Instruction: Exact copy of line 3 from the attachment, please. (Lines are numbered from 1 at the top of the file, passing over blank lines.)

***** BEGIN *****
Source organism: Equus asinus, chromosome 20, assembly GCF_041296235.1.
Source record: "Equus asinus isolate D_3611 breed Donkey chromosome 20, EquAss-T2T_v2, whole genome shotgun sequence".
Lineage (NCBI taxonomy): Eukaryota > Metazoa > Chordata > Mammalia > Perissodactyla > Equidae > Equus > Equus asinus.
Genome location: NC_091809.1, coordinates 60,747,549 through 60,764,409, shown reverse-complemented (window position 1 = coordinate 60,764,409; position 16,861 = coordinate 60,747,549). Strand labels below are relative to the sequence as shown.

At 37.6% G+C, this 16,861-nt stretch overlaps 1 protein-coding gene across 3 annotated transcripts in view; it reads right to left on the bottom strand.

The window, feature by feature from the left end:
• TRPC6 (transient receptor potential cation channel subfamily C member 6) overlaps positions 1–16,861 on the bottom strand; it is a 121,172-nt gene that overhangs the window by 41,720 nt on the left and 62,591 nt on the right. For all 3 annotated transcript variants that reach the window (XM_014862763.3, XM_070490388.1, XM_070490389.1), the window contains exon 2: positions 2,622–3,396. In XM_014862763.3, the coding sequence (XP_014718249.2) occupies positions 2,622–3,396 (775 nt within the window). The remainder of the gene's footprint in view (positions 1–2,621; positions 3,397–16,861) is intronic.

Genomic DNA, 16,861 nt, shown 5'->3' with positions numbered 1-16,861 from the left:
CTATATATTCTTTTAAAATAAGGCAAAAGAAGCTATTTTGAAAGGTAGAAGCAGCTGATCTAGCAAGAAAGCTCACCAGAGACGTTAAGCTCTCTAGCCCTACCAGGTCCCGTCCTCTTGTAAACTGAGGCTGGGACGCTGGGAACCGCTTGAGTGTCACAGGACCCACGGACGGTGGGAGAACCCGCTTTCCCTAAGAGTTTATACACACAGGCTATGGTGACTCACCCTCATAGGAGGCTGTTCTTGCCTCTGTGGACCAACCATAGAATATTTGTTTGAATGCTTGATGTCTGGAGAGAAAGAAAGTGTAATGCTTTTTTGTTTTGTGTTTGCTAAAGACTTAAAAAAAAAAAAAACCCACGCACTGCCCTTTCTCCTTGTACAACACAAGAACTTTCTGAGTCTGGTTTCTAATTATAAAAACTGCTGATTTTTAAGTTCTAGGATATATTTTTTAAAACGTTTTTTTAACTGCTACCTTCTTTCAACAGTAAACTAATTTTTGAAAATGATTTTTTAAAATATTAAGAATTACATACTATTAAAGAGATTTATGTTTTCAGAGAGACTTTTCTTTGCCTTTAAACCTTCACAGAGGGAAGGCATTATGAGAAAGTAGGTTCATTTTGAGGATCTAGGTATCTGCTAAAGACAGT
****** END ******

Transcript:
Lineage (NCBI taxonomy): Eukaryota > Metazoa > Chordata > Mammalia > Perissodactyla > Equidae > Equus > Equus asinus.